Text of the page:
Tiger Woods may be at least two rounds shy of warranting the “He’s back” declaration, but the minutely scrutinized and analyzed golf swing of the 36-hole leader of this week’s Australian Open seemed to be rounding into form. Certainly, the 280-yard fade into the wind that Woods smacked onto the green with a 3-wood at the par-5 eighth hole on Friday was enough to convince playing partner Robert Allenby.
“Probably in the last six months, that’s the best I’ve seen him play,” Allenby, who missed the cut with rounds of 75-73, told the Associated Press after the second round. “He’s on his way back, that’s for sure….I think you’ll find if he keeps going the way he is going, he’ll win over the weekend.”
Despite an opening-round 4-under 68 that helped Woods to the first tourney advantage he has held since his brief lead at the Masters in April, however, Brandel Chamblee remained unconvinced.
Chamblee, former PGA Tour player and current Golf Channel commentator, believes the erstwhile No. 1 has been on the wrong track since leaving Butch Harmon. But it’s Woods’ work with Sean Foley for the past year-plus that has really raised Chamblee’s ire.
“In my opinion, Tiger ruined the greatest swing and the greatest physique in golf history,” Chamblee said in a Golf.com interview last December.
Thursday, Chamblee professed pure puzzlement about why Woods would overhaul his form with a third coach since 2004. “Tiger Woods’ decision to once again change his golf swing is the most baffling thing I’ve seen in sports,” he said in a teleconference to boost NBC and GC’s broadcasts of next week’s Presidents Cup in Melbourne.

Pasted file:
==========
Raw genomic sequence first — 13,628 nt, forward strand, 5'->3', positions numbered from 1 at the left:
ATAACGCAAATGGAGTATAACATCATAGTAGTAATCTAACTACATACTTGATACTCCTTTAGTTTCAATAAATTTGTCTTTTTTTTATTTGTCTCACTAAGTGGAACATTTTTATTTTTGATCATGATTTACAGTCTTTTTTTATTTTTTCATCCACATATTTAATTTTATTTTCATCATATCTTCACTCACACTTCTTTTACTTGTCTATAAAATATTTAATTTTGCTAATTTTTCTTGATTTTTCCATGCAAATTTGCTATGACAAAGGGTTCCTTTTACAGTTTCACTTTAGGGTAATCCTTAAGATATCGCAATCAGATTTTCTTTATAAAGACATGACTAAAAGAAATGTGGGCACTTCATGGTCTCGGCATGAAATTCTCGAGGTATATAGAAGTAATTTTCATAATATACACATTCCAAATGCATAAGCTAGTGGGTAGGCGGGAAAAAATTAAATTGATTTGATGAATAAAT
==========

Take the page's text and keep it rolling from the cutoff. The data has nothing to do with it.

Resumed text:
Indeed, Chamblee stated an observation he had made before — that Woods’ many swing alterations have likely cost the world’s 58th-ranked golfer the chance to surpass Jack Nicklaus’ 18 major championship titles. “If he decided not to change his swing in ’98 or 2003, he would already have broken [the] record,” Chamblee said.
Chamblee’s perspective has not gone unnoticed by some golf instructors weary of his constant ragging on Woods’ swing — and by extension, Foley’s approach.
“Brandel can’t describe the ball flight [a bone of contention among Chamblee and others on Twitter last month] correctly,” Andy Plummer, one of the two instructors behind the Stack & Tilt method of teaching that Foley employs, told us by phone Thursday. “So I would take his comments about the swing with a grain of salt.”
Plummer was not the only tutor who believed Chamblee was off base when it came to dissecting Woods’ swing. Wayne DeFrancesco, one of Golf Digest’s 50 Greatest Teachers and Golf Magazine’s Top 100 Teachers, has made a cottage industry out of observing the flaws in Chamblee’s assessment of Tiger’s motion.
“Sheer nonsense,” was one description DeFrancesco, who also offered a detailed look at Chamblee’s critique of Woods’ swing, had for the Golf Channel analyst’s opinions about Woods’ swing.
Woods, at 9-under, will take a one-shot edge over Aussie veteran Peter O’Malley into Saturday’s third round on Sydney’s The Lakes Golf Club, but may well struggle down the stretch and continue his two-year winless drought. Through Thursday’s first round, though, even renowned Tiger scold Johnny Miller was impressed by what he had seen from the 14-time major champ.
“I thought it was good tempo and a nice technique and a lot better than he was doing,” Miller said during the teleconference. “I thought the technique as far as the actual swing plane and the hand action was good.”
Miller, however, could not budge Chamblee from his position. The one-time PGA winner believed Woods still faced daunting challenges as he remade his swing and off-course image.
“When you look at the injury, the scandal, the swing changes and all the other things Tiger Woods has done PR wise that have not helped him, I just don’t see how he’s going to turn this thing around,” Chamblee said. “The pre-scandal, pre-Foley Tiger and post-scandal, post-Foley Tiger are two entirely different golfers.
“The old Tiger is gone,” Chamblee said. “What he creates from this point forward will be very interesting.”
Golf Channel, by the way, could not have scripted a better outcome after two days of play Down Under. Woods, with a 12:40 p.m. Saturday tee time in Sydney will play in prime time Friday night for east coast fans.